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Should DDS be the Base Communication Framework for Self-Driving Cars?

Data Distribution Services provide a scalable architecture for linking a wide range of dynamic applications found in platforms from avionics to self-driving cars.

It’s become essential to have the ability to link multiple dynamic applications in platforms ranging from unmanned aircraft systems (UAS) to self-driving cars. That capability is the driving force behind the Object Management Group’s (OMG) Data Distribution Services (DDS) scalable architecture.

DDS—a data-centric, publish-subscribe system—tends to be more robust and extensive than that found in some operating systems. The standard, which provides interoperability between DDS systems, is designed to be a distributed system without a single point of failure. It works equally well in application environments like the Internet of Things (IoT).

Because DDS middleware allows decoupling of data from communication, applications can focus on the processing of data. It handles details like data and service discovery. The data-centric architecture simplifies collaboration between developers and suppliers. Distribution of applications is easier, too, and it can support duplication of services for redundancy.

Real-Time Innovations’ Connext DDS can be applied in a range of applications, including self-driving cars.

Real-Time Innovations’ (RTI) Connext DDS (see figure) is capable of delivering microsecond latency. It can be used to tie together sensors and control for complex systems like advanced driver-assistance systems (ADAS) through self-driving cars. Connext DDS also supports ISO 26262 safety certification and has been used in avionic systems that require DO-178C certification. Furthermore, it’s possible to partition a system so that certification can be done on a subset of a system, where critical operations and data are utilized while linking to non-critical, non-certified system components.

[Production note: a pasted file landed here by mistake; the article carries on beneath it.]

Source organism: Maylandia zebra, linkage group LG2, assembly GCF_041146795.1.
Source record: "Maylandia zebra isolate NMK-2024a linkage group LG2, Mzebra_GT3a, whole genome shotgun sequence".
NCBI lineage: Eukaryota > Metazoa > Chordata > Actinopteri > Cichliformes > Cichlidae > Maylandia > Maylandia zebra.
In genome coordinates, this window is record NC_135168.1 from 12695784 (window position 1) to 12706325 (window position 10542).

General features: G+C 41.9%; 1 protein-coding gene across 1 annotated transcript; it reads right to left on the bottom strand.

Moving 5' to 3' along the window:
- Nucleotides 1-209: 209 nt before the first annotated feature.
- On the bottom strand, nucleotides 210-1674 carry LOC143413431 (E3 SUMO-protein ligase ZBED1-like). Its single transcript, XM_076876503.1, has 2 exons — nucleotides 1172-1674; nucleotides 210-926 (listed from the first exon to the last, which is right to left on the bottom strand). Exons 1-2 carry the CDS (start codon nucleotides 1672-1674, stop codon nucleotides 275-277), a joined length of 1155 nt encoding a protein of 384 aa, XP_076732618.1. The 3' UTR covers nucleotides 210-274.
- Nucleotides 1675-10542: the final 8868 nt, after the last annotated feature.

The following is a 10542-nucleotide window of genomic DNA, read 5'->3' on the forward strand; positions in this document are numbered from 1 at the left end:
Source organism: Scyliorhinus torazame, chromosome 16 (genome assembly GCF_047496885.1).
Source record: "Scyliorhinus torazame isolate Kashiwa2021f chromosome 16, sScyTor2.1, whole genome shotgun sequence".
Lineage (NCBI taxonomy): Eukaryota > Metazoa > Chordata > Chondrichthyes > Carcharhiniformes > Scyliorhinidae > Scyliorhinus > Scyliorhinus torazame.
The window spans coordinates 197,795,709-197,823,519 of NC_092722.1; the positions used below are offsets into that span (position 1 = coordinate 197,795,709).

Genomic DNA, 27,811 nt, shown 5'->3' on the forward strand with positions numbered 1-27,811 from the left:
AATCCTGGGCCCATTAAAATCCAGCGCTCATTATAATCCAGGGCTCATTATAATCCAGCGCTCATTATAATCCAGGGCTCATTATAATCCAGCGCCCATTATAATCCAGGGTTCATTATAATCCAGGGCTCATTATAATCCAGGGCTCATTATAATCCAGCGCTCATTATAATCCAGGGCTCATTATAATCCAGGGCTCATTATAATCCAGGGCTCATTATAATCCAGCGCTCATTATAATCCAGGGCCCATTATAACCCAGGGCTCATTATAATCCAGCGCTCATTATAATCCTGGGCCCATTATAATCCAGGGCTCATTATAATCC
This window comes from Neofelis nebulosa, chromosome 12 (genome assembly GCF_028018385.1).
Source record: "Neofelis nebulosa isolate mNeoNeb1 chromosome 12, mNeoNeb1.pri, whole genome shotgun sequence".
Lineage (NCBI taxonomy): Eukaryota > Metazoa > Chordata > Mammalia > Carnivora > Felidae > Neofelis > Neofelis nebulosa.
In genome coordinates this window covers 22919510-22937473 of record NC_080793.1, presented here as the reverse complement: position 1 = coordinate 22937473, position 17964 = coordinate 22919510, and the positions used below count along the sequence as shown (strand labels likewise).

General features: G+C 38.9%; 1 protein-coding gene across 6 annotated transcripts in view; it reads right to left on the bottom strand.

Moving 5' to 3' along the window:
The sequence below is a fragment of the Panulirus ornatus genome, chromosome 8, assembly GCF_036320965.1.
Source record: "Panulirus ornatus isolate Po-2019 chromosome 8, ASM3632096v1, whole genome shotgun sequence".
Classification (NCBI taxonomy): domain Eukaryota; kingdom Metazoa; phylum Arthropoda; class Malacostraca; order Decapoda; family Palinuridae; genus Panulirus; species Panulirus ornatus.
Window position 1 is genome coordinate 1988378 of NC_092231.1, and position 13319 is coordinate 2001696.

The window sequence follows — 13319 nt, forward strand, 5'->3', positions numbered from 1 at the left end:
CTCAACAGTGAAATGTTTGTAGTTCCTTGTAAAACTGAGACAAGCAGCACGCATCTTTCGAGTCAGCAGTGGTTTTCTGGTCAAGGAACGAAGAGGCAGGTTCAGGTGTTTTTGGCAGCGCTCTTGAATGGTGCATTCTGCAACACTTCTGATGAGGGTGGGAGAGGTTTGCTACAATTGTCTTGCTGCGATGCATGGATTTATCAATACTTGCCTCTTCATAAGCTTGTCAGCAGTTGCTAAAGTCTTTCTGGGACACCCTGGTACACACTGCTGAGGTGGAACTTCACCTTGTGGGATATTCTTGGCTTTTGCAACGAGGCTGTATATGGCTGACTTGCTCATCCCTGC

Connext DDS builds on standard protocols like TCP/IP and UDP. The system, which can use UDP broadcasts to efficiently distribute data to multiple devices, supports quality-of-service (QoS) for guaranteed latency. In addition, it can be employed to integrate data from a CAN bus, such as high-bandwidth LIDAR and radar sensors. Connext even supports Time-Sensitive Networking (TSN).

The middleware now includes fine-grained security that’s part of the DDS standard. Encryption or authentication can be applied to published data versus simply using an encrypted link in many IoT applications. This can reduce encryption overhead, since it only needs to be applied to data that must be encrypted or authenticated rather than all information. For example, security may only be needed on control information, but not status information.

Connext DDS works with an extensive range of operating systems and many real-time operating systems (RTOSs). It integrates with tools such as MATLAB, Simulink, and UML. And clients can be lightweight enough to run on microcontrollers.

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